When I’m in the middle of a depressive episode, being active and inactive, social and solitary, outside and inside, all kind of suck. So I might as well be active, be social, go outside. It’s not like being inactive and solitary and indoors are actually going to alleviate that twitchy, uncomfortable, restless-but-exhausted, “something isn’t right” feeling. They’re not. When I’m in the middle of a depressive episode, I carry that feeling with me wherever I go. And being active, being social, going outside, are all things that might actually drive the feeling away, or dial it down.

A very perceptive insight. But it’s still not getting me off the sofa. Thoughts on how to translate the insight into action?

Trying to Apply an Insight About Depression

Some Thoughts on Secular Meditation and Depression/Anxiety

(This is part of a series on mindfulness based stress reduction: a secular, evidence-based meditation practice that I’ve recently started.)

Note to self: This works.

It has been a bad, bad couple of days. I don’t want to get into a lot of details… but it hasn’t been good. My depression, which has largely been lifting over the last couple/few weeks, relapsed with a resounding crash. I’ve been feeling alarmed, unsafe, exposed, powerless, despairing, unmotivated, hopeless.

I’m on a plane as I write this. With several hours to sit in one place and do nothing, I decided to meditate.

It was difficult: my mind has been racing even faster and wilder than usual, and it has been perseverating on all the dark things, all the failures of my past, all the worst possible outcomes of my future. It was more than a little difficult to just sit and be: be with myself, be with my thoughts and feelings and sensations. I bloody well didn’t want to be with my thoughts and feelings and sensations. My thoughts and feelings and sensations were freaking me the fuck out. I wanted to shut them up, shut them out, drown them out. But I knew — both from my own experience and from the research that’s been done on this mindfulness-based stress reduction thing — that this might work: that this might quiet me down, restore some sense of peace. Or at least, restore some sense of self.

So I did it. I sat still in my seat on the plane, and closed my eyes, and focused on my breathing… and my breathing… and my breathing… and on the sole of my left foot where it was pressing against the floor of the plane… and on my left big toe… and on my left pinky toe… and on the toes in between…

And when I finished, I felt better.

Like, really better.

I’m still upset. But I feel… I don’t quite know how to put this into words. I feel like myself, feeling upset. I don’t feel like the upset itself. I don’t feel swallowed by the upset, or carried away by it. I’m still upset… but I feel like the stuff I’m upset about is manageable. And I feel like it’s worth it. I feel like the stuff I’m upset about is one sour note in a good piece of music… not like it’s swallowing me whole.

At the beginning of the session, my mind was stubbornly racing to all the dark things. It took me I don’t know how long — I wasn’t looking at a clock — to really feel the sole of my left foot, even for a second, and really experience the sensations in it. My mind would not shut the fuck up: I had to keep noticing the thoughts and gently pull my focus back… and notice the thoughts and gently pull my focus back… and notice the thoughts and gently pull my focus back… like every three fucking seconds. I wasn’t looking at a clock, but I suspect it took me a good half hour just to get through my left leg.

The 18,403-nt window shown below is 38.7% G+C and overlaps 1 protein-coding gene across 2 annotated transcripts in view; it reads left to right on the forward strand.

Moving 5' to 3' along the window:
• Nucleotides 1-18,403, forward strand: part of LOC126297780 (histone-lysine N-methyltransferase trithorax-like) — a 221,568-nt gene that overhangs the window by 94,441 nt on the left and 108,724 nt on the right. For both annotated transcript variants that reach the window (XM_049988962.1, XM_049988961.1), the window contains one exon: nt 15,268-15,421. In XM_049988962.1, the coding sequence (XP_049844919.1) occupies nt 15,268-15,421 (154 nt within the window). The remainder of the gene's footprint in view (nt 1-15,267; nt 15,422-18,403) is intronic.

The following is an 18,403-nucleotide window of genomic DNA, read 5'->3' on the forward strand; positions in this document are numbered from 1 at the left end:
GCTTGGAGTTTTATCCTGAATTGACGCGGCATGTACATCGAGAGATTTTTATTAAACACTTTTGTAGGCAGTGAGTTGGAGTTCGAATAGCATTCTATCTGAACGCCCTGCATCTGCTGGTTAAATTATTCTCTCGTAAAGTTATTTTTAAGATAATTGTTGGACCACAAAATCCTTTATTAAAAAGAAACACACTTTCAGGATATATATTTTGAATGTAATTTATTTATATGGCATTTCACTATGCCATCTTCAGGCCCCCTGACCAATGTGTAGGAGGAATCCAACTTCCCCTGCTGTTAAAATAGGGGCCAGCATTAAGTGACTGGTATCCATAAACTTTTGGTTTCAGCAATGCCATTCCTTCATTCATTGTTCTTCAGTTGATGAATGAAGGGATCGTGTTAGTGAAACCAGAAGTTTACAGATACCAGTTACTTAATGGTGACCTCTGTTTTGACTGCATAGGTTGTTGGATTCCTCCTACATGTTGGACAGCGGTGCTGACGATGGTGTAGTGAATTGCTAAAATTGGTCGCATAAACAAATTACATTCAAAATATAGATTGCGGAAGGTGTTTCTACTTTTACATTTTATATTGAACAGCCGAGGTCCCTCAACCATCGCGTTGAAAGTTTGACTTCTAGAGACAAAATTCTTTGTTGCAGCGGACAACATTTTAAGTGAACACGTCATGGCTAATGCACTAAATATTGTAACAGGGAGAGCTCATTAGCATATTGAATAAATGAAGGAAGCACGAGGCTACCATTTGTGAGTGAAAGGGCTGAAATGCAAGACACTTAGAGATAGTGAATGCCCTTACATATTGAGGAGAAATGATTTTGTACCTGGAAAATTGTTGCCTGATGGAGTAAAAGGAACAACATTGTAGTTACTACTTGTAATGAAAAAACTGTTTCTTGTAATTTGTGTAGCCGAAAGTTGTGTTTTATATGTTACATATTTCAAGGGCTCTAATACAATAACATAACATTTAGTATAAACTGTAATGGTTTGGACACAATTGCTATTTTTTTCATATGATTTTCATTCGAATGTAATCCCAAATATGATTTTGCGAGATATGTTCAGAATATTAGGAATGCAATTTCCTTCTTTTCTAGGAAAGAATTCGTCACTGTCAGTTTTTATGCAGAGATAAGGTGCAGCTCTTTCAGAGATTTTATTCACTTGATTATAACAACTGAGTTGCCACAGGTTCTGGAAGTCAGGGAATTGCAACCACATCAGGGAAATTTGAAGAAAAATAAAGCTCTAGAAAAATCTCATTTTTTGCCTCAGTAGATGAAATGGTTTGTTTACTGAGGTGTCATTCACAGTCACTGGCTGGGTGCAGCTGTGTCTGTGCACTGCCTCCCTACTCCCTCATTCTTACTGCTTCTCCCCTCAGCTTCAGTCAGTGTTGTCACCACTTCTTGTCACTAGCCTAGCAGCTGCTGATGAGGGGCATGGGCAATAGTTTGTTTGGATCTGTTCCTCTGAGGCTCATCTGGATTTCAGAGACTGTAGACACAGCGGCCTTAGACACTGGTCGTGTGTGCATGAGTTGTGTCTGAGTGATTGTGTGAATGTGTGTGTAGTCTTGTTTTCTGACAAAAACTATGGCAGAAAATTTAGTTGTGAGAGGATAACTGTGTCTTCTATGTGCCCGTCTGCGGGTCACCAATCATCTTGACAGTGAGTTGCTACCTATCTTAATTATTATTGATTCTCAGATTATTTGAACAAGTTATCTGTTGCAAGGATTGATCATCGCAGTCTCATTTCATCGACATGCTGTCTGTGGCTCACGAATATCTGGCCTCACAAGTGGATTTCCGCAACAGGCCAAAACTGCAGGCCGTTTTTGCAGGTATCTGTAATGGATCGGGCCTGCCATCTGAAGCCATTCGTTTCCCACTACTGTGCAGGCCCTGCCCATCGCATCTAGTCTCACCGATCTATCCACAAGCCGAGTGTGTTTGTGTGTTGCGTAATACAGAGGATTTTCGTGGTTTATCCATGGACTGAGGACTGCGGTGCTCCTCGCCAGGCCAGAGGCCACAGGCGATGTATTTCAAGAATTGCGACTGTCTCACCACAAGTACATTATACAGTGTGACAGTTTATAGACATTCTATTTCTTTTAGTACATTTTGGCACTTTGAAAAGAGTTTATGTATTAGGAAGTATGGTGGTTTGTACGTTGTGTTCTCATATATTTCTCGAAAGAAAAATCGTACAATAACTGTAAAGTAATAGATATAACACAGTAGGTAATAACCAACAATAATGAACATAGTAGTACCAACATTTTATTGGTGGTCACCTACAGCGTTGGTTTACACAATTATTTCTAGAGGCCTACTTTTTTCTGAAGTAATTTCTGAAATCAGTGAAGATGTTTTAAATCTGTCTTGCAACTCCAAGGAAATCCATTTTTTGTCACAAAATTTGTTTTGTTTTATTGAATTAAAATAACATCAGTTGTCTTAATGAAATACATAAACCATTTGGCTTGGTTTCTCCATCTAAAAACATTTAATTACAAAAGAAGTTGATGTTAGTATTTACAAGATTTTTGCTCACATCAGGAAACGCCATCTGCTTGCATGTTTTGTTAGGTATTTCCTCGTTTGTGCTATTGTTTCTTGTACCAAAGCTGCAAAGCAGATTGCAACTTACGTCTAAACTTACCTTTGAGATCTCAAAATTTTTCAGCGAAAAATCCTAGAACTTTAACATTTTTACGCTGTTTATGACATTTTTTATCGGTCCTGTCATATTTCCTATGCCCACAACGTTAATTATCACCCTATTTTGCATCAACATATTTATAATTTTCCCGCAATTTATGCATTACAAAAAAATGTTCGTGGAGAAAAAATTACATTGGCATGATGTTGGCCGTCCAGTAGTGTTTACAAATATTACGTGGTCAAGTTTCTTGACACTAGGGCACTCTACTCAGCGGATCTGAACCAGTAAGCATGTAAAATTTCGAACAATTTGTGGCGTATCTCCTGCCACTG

But by the time I got to my right leg, I was starting to feel better. My mind was still racing, still frantically jumping from branch to branch… but at least some of the branches it was landing on before I pulled my focus back on were happy ones, plans I was excited about, ideas I’ve been having fun with. By the time I got to my pelvic girdle, I was remembering that I actually enjoy meditation and take pleasure in it: that it is a deep and genuine pleasure to set aside time and experience my body, to notice that I am my body and to return to that awareness. (I always like it when I get to my pelvic girdle.) There was a weird scary moment when I got to my mouth and nose: the feeling of awareness of each part of my body felt like sinking into a warm bath, and when it got to my mouth and nose, I had a sudden panicky feeling like I was about to drown. But I noticed it, and paused, and just stayed with my neck for a little while, and finally I reframed the “sinking into water” thing as “sinking into a pool of super-oxygenated air,” and moved on. By the time I got to the top of my head, the process of noticing thoughts and letting them go to be in my body, noticing thoughts and letting them go to be in my body, had become second-nature. And by the time I was finishing, by the time I was experiencing my entire body as a whole entity and was returning to noticing my surroundings and my sense of myself in the world, I felt… not just calmer, not just happier, not just more hopeful. I felt like myself. I felt capable of experiencing pleasure, capable of managing the problems in my life, capable of doing the work that I love so much… because I felt like I had a self. I felt like there was a there there.

It was like a circuit-breaker.

This is not a panacea for depression. Far from it. I don’t think this would be working without meds, and therapy, and exercise, and sitting on the sofa with Ingrid petting cats, and all the other things I do to heal my depression.

But it sure as heck is helping.

So I’m writing this: partly to let other people know that they might want to check this out, but mostly as a reminder to myself:

This works.

So keep doing it.